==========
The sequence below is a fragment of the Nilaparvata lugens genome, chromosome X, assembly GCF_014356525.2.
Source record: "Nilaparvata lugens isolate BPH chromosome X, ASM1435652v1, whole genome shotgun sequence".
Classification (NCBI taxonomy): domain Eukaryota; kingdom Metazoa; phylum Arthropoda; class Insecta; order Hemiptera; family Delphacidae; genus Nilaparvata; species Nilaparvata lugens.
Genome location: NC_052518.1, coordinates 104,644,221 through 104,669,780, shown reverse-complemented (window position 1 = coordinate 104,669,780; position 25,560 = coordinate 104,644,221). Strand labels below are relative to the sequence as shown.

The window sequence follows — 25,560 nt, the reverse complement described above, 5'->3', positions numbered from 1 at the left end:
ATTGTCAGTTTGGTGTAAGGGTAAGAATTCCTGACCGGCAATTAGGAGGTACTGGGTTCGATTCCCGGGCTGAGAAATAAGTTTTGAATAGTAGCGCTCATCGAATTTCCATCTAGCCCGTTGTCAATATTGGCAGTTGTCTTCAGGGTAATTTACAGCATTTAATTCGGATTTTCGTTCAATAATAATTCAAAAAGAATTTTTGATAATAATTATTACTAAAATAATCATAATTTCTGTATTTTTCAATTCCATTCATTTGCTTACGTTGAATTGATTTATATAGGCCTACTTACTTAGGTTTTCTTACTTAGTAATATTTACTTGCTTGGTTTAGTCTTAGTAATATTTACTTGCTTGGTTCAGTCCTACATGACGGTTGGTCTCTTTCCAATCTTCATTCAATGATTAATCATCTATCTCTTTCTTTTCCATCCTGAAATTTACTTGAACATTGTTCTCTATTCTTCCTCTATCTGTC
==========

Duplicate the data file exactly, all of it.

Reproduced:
The sequence below is a fragment of the Nilaparvata lugens genome, chromosome X, assembly GCF_014356525.2.
Source record: "Nilaparvata lugens isolate BPH chromosome X, ASM1435652v1, whole genome shotgun sequence".
Classification (NCBI taxonomy): domain Eukaryota; kingdom Metazoa; phylum Arthropoda; class Insecta; order Hemiptera; family Delphacidae; genus Nilaparvata; species Nilaparvata lugens.
Genome location: NC_052518.1, coordinates 104,644,221 through 104,669,780, shown reverse-complemented (window position 1 = coordinate 104,669,780; position 25,560 = coordinate 104,644,221). Strand labels below are relative to the sequence as shown.

The window sequence follows — 25,560 nt, the reverse complement described above, 5'->3', positions numbered from 1 at the left end:
ATTGTCAGTTTGGTGTAAGGGTAAGAATTCCTGACCGGCAATTAGGAGGTACTGGGTTCGATTCCCGGGCTGAGAAATAAGTTTTGAATAGTAGCGCTCATCGAATTTCCATCTAGCCCGTTGTCAATATTGGCAGTTGTCTTCAGGGTAATTTACAGCATTTAATTCGGATTTTCGTTCAATAATAATTCAAAAAGAATTTTTGATAATAATTATTACTAAAATAATCATAATTTCTGTATTTTTCAATTCCATTCATTTGCTTACGTTGAATTGATTTATATAGGCCTACTTACTTAGGTTTTCTTACTTAGTAATATTTACTTGCTTGGTTTAGTCTTAGTAATATTTACTTGCTTGGTTCAGTCCTACATGACGGTTGGTCTCTTTCCAATCTTCATTCAATGATTAATCATCTATCTCTTTCTTTTCCATCCTGAAATTTACTTGAACATTGTTCTCTATTCTTCCTCTATCTGTC